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protection for plant varieties in the US have spurred only public investment in wheat varietal improvement and that it did not cause an increase in experimental or commercial wheat yields. L´eger (2005) showed that IPRs played no role in the Mexican maize breeding industry. In a study carried on for five countries, Louwaars et al. (2005) found that IPRs for plant varieties are not a necessary condition for initial private seed sector development, but they may contribute to its growth and diversification. They concluded that the nature and extent of this contribution will depend on the characteristics of the national seed system. For the case of hybrid corn, Moser et al. (2013) have recently shown that most patented hybrid corns did not improve significantly on prior ones in terms of yields. On the opposite side, there are some empirical contributions which found positive linkages between IPRs, R&D and productivity in agriculture. Naseem et al. (2005) found that PBRs have led to a greater development of more productive varieties with a positive impact on cotton yields in the United States. Likewise, Kolady and Lesser (2008, 2009) showed that PBRs have contributed to genetic improvement of wheat varieties in Washington State (US); and, using these findings, they developed a model and extended their conclusions to developing countries. Similarly, employing data for 103 countries, Payumo et al. (2012) investigated the relationship between strengthened IPRs systems and agricultural development, which was represented by agricultural gross domestic product. They found evidence that supports a positive link between these two variables both for developed and developing countries. Similarly, Perrin (1999) argued that without IPRs it was unlikely that agricultural productivity rates in developing countries would be able to catch up with those in developed countries. The causes for these divergent findings are multiple. One explanatory factor is that the effect of IPRs was proved to be dependent on the specificities of technologies and sectors, as well as on the development level of the countries (Teece, 1986; Dosi et al., 2006). Considering this, heterogeneity of the involved countries may probably confound the relation between IP protection and innovation or productivity. Another reason is that, when assessing these relations, economists rely on imperfect data. Moreover, when studying the relationship between IPRs and productivity or innovation, causality is not always uniquely determined. It is possible that more innovative and productive countries may be more likely to implement stronger IP protection systems. Therefore, institutional arrangements, such as IPRs systems, may be, to a certain extent, the consequence and not the 7

Conferência Internacional LALICS 2013 “Sistemas Nacionais de Inovação e Políticas de CTI para um Desenvolvimento Inclusivo e Sustentável” 11 e 12 de Novembro, 2013 – Rio de Janeiro, Brasil

cause of innovation and development. The literature reviewed in this section encompasses valuable empirical cases of study. The mixed results provided by them and the open discussion they leave, requires further investigations. Contributing to this debate, this paper provides a cross-country analysis of the effect of IPRs for plant varieties on yields and productivity growth in the agricultural sector for 51 years (1961-2011) for a panel of 69 countries, considering whether the effect changes with income and development level.1 1 See list of countries in Table A.1 of the Appendix.

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IPRs and Agricultural Yields. Preliminary Outlook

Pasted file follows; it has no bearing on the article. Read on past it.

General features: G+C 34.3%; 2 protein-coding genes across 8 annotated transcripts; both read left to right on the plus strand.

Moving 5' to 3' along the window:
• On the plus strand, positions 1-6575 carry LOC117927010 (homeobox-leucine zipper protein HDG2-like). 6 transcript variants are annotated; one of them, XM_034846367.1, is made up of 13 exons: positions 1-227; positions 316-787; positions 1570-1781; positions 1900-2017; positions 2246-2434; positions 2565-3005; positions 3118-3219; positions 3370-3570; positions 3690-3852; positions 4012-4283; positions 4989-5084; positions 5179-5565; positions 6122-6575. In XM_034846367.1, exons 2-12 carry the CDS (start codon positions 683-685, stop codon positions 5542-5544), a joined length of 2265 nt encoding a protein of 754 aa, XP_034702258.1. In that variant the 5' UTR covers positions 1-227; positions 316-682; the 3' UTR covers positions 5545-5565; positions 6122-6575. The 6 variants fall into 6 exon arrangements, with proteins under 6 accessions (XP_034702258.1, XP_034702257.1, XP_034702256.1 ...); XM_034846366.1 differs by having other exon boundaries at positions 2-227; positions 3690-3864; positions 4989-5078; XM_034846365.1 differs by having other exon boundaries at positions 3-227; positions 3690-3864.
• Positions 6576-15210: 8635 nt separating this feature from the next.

This section presents empirical evidence of the relation between IPRs and productivity in agriculture. Productivity is measured by yields, which are defined as the total output in tones obtained in a year divided by the total area harvested in hectares. Yields constitute one of the possible measures of productivity among others that are commonly used, such as output per worker or total factor productivity (Mundlak, 2005). Like all productivity indicators, yields present some drawbacks. It is a single-dimensional measure; it adds quantities of nonhomogeneous products; it may be affected differently by land quality; and it may be biased by differences in capital and labor intensities. Nevertheless, we use yields because this measure presents several advantages with respect to other indicators. First, the data to construct this indicator is more reliable compared with the data needed to calculate, for example, total factor productivity. Second, being based on quantities, output per hectare avoids the problem of price input measures for determining how much prices vary per constantquality unit (Griliches, 1968). Third, unlike total factor productivity, this indicator does not make the assumption that technology is homogeneous; nor it is represented by a well-defined production function in which an improvement in technology with inputs held constant increases the average productivity of all inputs (Nelson, 1981; Mundlak, 2005). Last, but not less relevant, yields reflect, to a major extent, the effect of technical change in agriculture. During the twentieth century, the sources of agricultural productivity growth mainly derived from biological innovations, fertilization, and culture techniques, rather than mechanization (Kloppenburg, 2004; Olmstead and Rhode, 2008). Even more traditional views are coincident in this aspect: “Prior to the beginning of the twentieth century, almost all increases in crop and animal production occurred as a result of increases in the area cultivated. By the end of the century, almost all increases were coming from increases in land productivity –in output per acre or per hectare. This was an exceedingly short period in which to make a transition from a natural resource based to a science-based system of agricultural production.” (Ruttan, 2002, 161). Thus, the kind of technical change that has characterized agriculture in the past century is more likely to be reflected in output per hectare than in labor productivity and even in total factor productivity, with its fixed input coefficients. Having said this, we explain how we built our indicator of productivity using information provided by FAOSTAT (faostat.fao.org). It includes a wide variety of 9